RICHMOND, MARCH 3 -- A state Senate committee sided with five Northern Virginia jurisdictions today and killed an attempt by Prince William Hospital to block the local governments' plan to build a 164-bed nursing home for the poor near that hospital in Manassas.

In defeating the proposal by Del. Harry J. Parrish (R-Manassas), who is a volunteer member of the hospital's board and its parent corporation, the Senate Education and Health Committee waded once again into the thicket of health care financing problems that has confounded both the General Assembly and Gov. Gerald L. Baliles during this legislative session.

The nursing home proposed by Fairfax, Fauquier, Loudoun and Prince William counties and Alexandria illustrates in miniature the statewide problem of ensuring adequate health for the indigent, an objective that has put an increasing financial burden on state and local governments, medical institutions, patients and taxpayers.

Representatives of the five local governments, led by Fairfax County Executive J. Hamilton Lambert, described their planned nursing home as an efficient if only partial response to the needs of hundreds of Northern Virginians who must travel great distances for their health care or go without.

Lambert also needled Prince William Hospital officials, who he said had tried selfishly through Parrish's bill "to ensure their financial viability and monopolistic tendency."

"This is indeed the emperor's clothes," Lambert said of the legislation, which had passed the House of Delegates.

Spokesmen for the hospital, which also is trying in court to block the counties' nursing home, said the project would only add to their burden of providing care for the poor and other services for which the institution often receives no compensation. They also contended that nursing homes in the individual jurisidictions would be far more sensible than a central facility in the outer county of Prince William.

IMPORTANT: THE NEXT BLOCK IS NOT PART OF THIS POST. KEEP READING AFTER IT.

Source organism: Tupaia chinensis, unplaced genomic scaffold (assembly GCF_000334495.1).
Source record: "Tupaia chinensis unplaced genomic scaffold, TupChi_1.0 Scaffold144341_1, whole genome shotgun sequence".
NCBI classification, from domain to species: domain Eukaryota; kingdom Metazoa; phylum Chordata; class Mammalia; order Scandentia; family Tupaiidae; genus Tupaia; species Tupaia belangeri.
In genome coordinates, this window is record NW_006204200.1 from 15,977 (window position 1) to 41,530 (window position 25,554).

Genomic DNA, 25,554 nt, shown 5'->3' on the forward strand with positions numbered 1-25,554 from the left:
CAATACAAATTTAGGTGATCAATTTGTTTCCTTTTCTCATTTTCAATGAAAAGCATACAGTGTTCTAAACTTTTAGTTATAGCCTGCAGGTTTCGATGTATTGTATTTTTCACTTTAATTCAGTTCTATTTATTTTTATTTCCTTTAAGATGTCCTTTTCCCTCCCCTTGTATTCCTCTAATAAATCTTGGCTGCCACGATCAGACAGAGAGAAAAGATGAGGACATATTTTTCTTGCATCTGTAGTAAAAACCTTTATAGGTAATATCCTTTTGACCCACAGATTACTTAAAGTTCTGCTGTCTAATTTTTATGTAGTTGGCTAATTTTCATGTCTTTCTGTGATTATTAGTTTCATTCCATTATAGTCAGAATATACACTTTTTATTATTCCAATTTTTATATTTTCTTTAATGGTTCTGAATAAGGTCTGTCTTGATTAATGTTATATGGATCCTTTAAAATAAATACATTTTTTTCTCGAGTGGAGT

"Indigent patients have a right to service, but they have a right to service in their own community," said Thomas W. McCandlish, a Richmond-based lobbyist for the hospital.

Parrish's bill was only the latest chapter in a tale that began nearly four years ago when the District Home, the counties' cooperative care facility near Manassas, asked the state for permission to build a nursing home on a nearby tract the jursidictions had jointly owned for about 40 years.

The state gave its blessing to the nursing home in late 1985, after the counties pledged the facility would not put a financial burden on Prince William Hospital.

Shortly after that, the nursing home project stalled amid complaints from the hospital, which also decided to seek state permission for a nursing home of its own. Since then, the five jurisdictions have reapplied, so there are now two rival applications for new nursing homes in Manassas pending with the state.

Parrish told lawmakers today that he believes the Baliles administration will approve the counties' request, but Health Commissioner C.M.G. Buttery, who will make that decision, declined to tell the panel what he plans to do.

In the meantime, 850 new nursing home beds have been approved for construction in Northern Virginia, a total that Prince William Hospital says shows the counties' project is unnecessary, but which the counties contend will barely meet the needs of the ailing poor.